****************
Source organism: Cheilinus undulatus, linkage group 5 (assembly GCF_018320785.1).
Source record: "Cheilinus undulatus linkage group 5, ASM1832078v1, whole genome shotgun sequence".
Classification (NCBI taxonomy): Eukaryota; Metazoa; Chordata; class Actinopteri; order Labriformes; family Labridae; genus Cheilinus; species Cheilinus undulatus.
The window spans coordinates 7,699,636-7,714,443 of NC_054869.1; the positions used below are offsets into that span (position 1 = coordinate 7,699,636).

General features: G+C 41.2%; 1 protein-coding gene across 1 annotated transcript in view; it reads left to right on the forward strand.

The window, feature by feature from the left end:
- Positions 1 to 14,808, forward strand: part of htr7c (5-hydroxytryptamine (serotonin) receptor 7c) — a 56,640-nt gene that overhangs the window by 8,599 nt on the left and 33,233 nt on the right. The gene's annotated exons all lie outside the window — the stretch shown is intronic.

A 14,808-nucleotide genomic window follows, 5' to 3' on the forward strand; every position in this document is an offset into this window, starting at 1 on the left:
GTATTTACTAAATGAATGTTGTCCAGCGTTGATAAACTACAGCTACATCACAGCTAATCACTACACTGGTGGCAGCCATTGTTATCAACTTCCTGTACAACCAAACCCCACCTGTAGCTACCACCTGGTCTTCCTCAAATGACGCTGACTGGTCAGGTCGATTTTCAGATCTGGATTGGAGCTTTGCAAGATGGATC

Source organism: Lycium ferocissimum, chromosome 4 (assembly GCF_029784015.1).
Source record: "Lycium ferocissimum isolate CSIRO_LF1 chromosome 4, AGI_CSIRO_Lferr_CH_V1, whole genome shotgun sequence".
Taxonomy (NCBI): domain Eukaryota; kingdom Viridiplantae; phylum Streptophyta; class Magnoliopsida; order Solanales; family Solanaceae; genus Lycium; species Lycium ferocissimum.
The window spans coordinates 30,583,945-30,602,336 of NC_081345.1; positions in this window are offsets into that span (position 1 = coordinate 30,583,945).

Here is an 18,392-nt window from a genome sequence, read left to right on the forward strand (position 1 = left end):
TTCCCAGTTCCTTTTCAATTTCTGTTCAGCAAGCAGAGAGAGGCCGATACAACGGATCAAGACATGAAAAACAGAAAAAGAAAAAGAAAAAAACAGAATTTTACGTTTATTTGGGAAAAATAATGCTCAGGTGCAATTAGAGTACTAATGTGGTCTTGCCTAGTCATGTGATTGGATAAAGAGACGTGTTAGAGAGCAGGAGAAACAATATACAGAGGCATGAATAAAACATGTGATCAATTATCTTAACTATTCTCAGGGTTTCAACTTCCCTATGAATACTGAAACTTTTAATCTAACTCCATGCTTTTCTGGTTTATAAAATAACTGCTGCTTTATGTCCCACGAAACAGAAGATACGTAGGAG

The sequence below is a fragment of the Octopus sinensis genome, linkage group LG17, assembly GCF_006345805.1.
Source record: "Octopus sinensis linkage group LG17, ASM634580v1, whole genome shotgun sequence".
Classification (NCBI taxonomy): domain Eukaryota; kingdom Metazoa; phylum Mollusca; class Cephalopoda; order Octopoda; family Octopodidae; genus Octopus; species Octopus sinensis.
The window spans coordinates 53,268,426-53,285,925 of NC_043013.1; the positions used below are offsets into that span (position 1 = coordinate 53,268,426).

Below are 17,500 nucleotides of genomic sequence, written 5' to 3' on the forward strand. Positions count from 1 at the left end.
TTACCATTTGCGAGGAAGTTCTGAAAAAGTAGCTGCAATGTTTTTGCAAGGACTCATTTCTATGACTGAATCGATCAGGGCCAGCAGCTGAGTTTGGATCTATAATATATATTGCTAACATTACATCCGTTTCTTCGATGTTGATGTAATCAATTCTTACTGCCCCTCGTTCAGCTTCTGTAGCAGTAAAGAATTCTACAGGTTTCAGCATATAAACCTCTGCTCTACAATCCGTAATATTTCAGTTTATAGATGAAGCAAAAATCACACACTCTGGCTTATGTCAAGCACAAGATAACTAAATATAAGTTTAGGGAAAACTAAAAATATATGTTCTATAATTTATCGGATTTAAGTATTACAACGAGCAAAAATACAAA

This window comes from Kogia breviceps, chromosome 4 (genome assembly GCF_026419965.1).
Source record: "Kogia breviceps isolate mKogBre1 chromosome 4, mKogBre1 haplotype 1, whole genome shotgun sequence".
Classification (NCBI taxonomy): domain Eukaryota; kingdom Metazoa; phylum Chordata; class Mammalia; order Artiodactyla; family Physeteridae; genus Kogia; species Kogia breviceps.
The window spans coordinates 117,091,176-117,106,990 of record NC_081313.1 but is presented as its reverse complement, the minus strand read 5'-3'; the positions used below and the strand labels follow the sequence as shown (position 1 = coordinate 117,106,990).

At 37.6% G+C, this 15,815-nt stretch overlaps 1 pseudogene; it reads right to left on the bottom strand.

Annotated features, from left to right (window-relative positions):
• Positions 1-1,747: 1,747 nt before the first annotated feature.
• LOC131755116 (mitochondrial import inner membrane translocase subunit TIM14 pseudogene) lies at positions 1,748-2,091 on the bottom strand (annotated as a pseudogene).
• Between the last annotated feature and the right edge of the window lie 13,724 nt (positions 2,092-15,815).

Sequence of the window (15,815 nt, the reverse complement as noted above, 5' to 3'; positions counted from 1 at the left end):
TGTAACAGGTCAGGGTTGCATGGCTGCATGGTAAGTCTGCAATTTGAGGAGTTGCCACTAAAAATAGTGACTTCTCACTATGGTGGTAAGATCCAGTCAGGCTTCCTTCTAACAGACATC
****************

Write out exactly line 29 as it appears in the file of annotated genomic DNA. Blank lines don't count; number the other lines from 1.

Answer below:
• LOC131755116 (mitochondrial import inner membrane translocase subunit TIM14 pseudogene) lies at positions 1,748-2,091 on the bottom strand (annotated as a pseudogene).